During the past 70 years, there have been dozens of studies published in respected journals - all reporting the beneficial effects of negative ions.
1935 Journal of Industrial Hygiene
The Effect of High Concentrations of Light Negative Atmosperic Ions on the Growth and Activity of the Albino Rat
Researchers Herrington and Smith found that rats displayed a significant increase in activity (measured by an activity wheel) when subjected to a negative ion concentration of 1.2 million ions per cubic centimeter.
Behavioral Effects of Ionized Air on Rats
Researchers Duffe and Koontz studied the effects of negatively ionized air on the mental functioning of rats. They reported that their water-maze performance improved by 350%, showing a dramatic improvement in cognitive functioning.
1967 Journal of Comparitive and Physiological Psychology
Allan H. Frey at the Insitute for Research, Pennsylvania State University noted that animals were less inhibited and less likely to experience fear and anxiety when treated with negative ions. These results were similar to the anti-anxiety effects of Valium and Xanax.
Air Ions and Human Performance
Research was conducted at the University of Surrey, England to study the effects of artificial negative and positive ionization on the performance of psychomotor tasks with 45 healthy adults. It was observed that negative ionization showed a significant improvement in performance as compared to both positive ionization and ordinary air.
1981 October issue of Human Factors
The Infuence of Negative Air Ions on Human Performance and Mood
Subjects who were exposed to a negative ion environment for fifteen minutes were more energetic and achieved faster time reactions on performance tasks than when they were in normal air conditions.
1981 December issue of Journal of Environmental Psychology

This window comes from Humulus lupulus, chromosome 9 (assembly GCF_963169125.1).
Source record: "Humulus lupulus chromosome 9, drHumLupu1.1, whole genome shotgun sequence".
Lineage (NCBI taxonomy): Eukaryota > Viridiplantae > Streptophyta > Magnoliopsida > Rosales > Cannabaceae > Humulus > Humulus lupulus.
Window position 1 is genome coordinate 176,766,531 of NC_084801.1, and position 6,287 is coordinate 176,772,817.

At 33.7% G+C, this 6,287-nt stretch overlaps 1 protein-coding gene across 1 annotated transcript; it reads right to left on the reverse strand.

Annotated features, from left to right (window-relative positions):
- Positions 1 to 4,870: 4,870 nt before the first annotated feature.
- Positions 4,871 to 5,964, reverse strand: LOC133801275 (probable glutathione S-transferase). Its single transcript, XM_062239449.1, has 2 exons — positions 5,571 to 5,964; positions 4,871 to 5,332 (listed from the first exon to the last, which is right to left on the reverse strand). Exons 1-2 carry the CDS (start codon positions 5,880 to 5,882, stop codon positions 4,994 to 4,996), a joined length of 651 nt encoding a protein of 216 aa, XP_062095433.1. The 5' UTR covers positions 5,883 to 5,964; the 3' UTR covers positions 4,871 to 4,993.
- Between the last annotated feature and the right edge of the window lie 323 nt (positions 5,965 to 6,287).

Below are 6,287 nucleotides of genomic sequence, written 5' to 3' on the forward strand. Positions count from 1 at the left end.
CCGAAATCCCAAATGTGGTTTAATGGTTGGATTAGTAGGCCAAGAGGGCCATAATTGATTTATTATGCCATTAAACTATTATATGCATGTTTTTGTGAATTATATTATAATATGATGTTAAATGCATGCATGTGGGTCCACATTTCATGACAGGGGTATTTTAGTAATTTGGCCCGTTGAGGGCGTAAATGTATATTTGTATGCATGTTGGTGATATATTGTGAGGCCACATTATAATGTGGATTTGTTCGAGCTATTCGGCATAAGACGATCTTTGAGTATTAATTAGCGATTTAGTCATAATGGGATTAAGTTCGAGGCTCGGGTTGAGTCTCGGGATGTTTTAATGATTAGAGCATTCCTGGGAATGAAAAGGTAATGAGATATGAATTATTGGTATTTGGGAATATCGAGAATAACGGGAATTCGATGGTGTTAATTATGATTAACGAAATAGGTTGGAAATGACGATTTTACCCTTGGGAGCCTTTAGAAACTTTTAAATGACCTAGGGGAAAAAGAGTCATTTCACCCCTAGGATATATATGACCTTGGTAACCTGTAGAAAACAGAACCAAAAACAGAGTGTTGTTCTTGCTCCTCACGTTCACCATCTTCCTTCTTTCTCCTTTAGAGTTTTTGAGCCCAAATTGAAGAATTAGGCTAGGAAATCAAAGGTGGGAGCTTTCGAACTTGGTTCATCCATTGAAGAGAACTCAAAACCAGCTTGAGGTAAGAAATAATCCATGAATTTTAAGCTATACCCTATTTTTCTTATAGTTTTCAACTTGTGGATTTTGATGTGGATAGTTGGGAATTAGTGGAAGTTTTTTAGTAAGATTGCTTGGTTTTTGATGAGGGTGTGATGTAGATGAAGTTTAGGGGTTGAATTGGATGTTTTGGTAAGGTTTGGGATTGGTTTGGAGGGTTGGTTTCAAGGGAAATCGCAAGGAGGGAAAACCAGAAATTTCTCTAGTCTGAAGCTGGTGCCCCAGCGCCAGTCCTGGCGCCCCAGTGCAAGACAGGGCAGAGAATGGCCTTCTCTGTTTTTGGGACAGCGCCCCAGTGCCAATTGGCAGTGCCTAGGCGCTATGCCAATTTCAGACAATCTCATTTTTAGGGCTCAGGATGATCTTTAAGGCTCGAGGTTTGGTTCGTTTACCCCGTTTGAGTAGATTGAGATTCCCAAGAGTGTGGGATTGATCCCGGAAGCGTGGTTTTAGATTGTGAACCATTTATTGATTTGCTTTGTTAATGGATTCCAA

California State University asked over a hundered employees to keep daily records of their overall well-being for a three month period. After the introduction of a negative ion generator into their office environment, employees reported an increase in overall friendliness, alertness, atmosperic freshness, and a significant reduction in the number of headache, nausea, and dizziness complaints.
1982 August issue of Aviation, Space, and Environmental Medicine
Subjective Response to Negative Air Ion Exposure
A double-blind study was conducted at the medical research laboratory at Wright-Patterson Air Force Base in Ohio to test the psychological effects of negative ions. One group of subjects stayed in a room under normal air conditions, while another group stayed in a room filled with negative ionized air. They were both confined for six hours and monitored. The group exposed to negative ions were observed to be calmer, less irritable, less sensitive, and more responsive than the control group.
1984 Journal of Abnormal Child Psychology
Negative Air Ionization Improves Memory and Attention in Learning-Disabled and Mentally Retarded Children
The cognitive abilities of mentally handicapped children as well as normal children were tested while exposed to a negative ion-rich environment. Short-term memory improved 8.4% for the normal children, 23.6% for the learning-disabled, and 54.8% for the mildly retarded.
1995 February issue of Journal of Alternative and Complementary Medicine
Michale and Jiuan Su Terman, research psychologists at the New York State Psychiatric Institute at Columbia University, conducted a study to test the effects of high density ionizers on "Seasonal Affective Disorder." Subjects diagnosed with SAD were seated three feet away from a high density negative ion generator that produced 2,700,000 ions/cubic centimeter for 30 minutes a day. About 58 percent of the subjects experienced total relief from symptoms of depression. Dr. Terman believes that high density ion therapy seems to be as effective as antidepressant medications.
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